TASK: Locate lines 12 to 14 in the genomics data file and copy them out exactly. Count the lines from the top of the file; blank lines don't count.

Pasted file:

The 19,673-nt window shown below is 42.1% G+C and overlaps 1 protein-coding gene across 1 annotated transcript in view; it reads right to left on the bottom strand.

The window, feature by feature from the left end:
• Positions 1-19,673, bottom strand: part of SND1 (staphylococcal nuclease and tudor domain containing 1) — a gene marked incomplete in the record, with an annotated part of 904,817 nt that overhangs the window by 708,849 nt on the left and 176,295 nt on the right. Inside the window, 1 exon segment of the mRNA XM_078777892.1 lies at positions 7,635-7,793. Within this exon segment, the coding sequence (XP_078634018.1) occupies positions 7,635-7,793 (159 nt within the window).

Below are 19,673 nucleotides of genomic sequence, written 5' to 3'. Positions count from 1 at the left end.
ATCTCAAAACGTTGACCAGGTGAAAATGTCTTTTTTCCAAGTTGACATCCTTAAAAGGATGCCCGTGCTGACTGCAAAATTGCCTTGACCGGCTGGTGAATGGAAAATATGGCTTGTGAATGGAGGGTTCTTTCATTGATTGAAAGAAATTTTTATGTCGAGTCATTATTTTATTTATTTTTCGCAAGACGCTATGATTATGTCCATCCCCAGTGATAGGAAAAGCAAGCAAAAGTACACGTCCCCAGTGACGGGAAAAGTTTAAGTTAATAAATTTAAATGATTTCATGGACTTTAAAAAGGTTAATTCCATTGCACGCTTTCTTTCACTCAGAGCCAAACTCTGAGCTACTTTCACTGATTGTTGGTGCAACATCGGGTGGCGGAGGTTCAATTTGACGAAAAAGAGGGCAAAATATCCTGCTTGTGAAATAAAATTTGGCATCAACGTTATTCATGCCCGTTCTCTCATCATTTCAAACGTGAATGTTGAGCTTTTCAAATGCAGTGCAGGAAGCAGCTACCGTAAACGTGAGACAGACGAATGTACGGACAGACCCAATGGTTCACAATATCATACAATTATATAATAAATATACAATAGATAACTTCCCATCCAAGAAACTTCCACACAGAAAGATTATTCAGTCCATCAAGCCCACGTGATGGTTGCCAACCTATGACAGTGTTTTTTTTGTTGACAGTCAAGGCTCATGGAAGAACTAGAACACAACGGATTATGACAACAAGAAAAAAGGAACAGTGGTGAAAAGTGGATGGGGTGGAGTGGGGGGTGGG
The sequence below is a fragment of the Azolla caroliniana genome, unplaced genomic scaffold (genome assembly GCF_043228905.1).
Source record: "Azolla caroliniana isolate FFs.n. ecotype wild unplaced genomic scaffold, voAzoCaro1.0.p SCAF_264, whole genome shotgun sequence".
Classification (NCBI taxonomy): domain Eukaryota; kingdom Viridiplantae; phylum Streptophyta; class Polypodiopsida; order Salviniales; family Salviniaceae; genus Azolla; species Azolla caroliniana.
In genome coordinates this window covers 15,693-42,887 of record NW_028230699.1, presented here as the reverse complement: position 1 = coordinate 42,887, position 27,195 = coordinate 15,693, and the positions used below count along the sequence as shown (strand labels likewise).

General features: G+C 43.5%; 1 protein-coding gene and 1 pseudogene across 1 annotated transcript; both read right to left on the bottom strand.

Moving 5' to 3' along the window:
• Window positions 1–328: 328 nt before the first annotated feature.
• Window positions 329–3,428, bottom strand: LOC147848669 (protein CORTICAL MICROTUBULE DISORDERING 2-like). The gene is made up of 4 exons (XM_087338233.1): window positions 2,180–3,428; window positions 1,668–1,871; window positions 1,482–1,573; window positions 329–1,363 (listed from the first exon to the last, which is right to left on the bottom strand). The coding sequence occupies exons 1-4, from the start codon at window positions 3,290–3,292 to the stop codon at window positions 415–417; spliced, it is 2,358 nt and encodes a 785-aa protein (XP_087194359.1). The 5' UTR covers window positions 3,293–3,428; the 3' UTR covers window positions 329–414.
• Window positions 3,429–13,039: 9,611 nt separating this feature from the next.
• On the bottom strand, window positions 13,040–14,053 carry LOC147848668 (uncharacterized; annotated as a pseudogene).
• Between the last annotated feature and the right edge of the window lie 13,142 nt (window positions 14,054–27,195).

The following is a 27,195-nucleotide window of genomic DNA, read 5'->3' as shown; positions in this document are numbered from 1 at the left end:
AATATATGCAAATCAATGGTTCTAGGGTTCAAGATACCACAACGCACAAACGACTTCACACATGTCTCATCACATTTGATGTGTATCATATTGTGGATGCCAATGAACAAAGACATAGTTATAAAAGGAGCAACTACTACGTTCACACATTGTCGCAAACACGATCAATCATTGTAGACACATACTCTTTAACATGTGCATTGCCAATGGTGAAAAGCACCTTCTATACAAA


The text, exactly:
• Window positions 1–328: 328 nt before the first annotated feature.
• Window positions 329–3,428, bottom strand: LOC147848669 (protein CORTICAL MICROTUBULE DISORDERING 2-like). The gene is made up of 4 exons (XM_087338233.1): window positions 2,180–3,428; window positions 1,668–1,871; window positions 1,482–1,573; window positions 329–1,363 (listed from the first exon to the last, which is right to left on the bottom strand). The coding sequence occupies exons 1-4, from the start codon at window positions 3,290–3,292 to the stop codon at window positions 415–417; spliced, it is 2,358 nt and encodes a 785-aa protein (XP_087194359.1). The 5' UTR covers window positions 3,293–3,428; the 3' UTR covers window positions 329–414.
• Window positions 3,429–13,039: 9,611 nt separating this feature from the next.